Thursday, 28 April 2011

Fighting resumes along Thai-Cambodian border, spreads to new area

Cambodian soldiers inspect a multi-rocket launcher near the Cambodian-Thai border in Oddar Meanchey province, Cambodia, 26 April 2011. Border clashes between Thai and Cambodian troops after four days of fighting killed and injured soldiers on both sides and forced thousands of civilians to evacuate their villages near two disputed temples. Both sides blame the other for instigating the fighting. EPA/MAK REMISSA
via CAA

Phnom Penh/Bangkok - Cambodia said fighting between its forces and Thailand had resumed in four places along their disputed border as of early Thursday.

Cambodian government spokesman Phay Siphan said the clashes, which started the previous evening, involved heavy artillery and small arms fire, and were focused on the border around the contested temples of Ta Moan and Ta Krabei in north-west Cambodia, as well as a village called Thmar Doun, which lies between the two temples.

Phay Siphan said fighting had also broken out at the border crossing town of O'Smach further east.

Hundreds of civilians fled O'Smach town late Wednesday, the Phnom Penh Post newspaper reported Thursday.

Phay Siphan said Bangkok had not replied to the proposal by Cambodian Prime Minister Hun Sen that the nations' two leaders meet at the May 7-8 regional summit of the Association of South-East Asian Nations (ASEAN) in Jakarta.

'We don't hear anything,' he said. 'Thailand's response has been fighting with us.'

Fighting between the two ASEAN members broke out on Friday and has left at least 13 soldiers and one Thai civilian dead, and about 60 people wounded on both sides.

Overnight the European Union said the clashes were 'very worrying.'

Late Wednesday Thai Foreign Ministry spokesman Thani Thongpakdi suggested Bangkok would like to resolve the conflict before the ASEAN summit.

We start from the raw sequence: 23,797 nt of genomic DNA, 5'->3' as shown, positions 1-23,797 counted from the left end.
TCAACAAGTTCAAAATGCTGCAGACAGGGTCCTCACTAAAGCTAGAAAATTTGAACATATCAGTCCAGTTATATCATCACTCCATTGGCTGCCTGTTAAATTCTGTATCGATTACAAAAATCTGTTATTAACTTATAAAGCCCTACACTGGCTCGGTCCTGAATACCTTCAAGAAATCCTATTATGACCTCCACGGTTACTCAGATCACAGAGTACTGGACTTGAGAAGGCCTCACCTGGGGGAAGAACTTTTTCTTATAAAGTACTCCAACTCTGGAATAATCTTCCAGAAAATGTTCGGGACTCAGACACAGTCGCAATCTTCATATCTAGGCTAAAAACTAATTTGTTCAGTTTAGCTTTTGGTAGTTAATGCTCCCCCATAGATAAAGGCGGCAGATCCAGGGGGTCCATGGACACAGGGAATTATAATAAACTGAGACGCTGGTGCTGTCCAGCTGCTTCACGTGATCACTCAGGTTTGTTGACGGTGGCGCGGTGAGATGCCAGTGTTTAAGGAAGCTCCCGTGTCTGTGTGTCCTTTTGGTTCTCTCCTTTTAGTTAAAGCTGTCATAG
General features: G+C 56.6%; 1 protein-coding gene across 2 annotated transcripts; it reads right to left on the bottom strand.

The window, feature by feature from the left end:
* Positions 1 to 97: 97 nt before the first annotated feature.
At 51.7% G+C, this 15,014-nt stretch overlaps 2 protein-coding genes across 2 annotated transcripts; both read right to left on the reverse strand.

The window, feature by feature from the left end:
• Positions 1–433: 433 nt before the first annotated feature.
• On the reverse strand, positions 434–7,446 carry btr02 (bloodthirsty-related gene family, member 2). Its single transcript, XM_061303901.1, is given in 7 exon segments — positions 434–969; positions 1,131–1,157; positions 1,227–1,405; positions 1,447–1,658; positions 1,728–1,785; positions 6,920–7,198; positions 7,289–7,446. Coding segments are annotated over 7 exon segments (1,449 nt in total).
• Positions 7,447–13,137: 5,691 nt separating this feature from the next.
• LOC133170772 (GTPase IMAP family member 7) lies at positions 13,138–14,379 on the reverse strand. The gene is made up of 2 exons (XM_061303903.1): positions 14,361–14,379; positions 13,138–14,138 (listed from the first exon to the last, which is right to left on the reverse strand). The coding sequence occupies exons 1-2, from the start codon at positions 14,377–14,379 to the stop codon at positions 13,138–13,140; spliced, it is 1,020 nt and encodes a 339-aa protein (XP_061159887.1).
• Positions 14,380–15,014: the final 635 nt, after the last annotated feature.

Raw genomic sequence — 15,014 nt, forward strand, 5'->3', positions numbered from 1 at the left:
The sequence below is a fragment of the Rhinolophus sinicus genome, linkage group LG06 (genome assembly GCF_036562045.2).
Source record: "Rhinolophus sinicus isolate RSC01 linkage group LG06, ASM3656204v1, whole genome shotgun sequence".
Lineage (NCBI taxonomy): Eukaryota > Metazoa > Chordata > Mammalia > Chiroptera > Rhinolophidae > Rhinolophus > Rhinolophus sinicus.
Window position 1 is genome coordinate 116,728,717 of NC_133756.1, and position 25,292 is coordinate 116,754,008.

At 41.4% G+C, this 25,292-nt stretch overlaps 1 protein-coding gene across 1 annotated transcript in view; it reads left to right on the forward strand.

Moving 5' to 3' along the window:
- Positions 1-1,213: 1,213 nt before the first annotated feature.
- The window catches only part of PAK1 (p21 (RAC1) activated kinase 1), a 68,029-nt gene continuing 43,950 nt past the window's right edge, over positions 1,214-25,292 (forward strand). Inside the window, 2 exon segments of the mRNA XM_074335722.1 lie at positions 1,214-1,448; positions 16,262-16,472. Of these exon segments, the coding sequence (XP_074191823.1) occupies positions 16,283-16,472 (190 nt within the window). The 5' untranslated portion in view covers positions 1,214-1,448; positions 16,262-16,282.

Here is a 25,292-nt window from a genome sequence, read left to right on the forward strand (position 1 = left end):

The Bangkok Post newspaper reported that Thai Prime Minister Abhisit Vejjajiva had said talks could start once Cambodia stopped shooting at Thailand.

Each side has blamed the other for the fighting.

On Wednesday, Thailand pulled out of ceasefire talks scheduled to take place in Phnom Penh after Cambodian media reported that Bangkok had only agreed to talks because it was losing.

Indonesia, as the current chair of ASEAN, has tried unsuccessfully to mediate between the two nations, and proposed putting observers along the contested border. The plan was welcomed by Cambodia, but rejected by Thailand.

Thai Foreign Minister Kasit Piromya was scheduled to meet his Indonesian counterpart Marty Natalegawa in Jakarta on Thursday to discuss the issue further.

Cambodia said Wednesday that more than 31,000 of its citizens had fled the border region, while Thailand said a similar number of its civilians had been evacuated from their villages.

Thailand has blamed UNESCO for escalating the tensions with its decision in 2008 to list the 11th-century temple of Preah Vihear as a World Heritage Site, despite Thai claims that a 4.6-square-kilometre area near the temple is still the subject of a five-decade border demarcation dispute.

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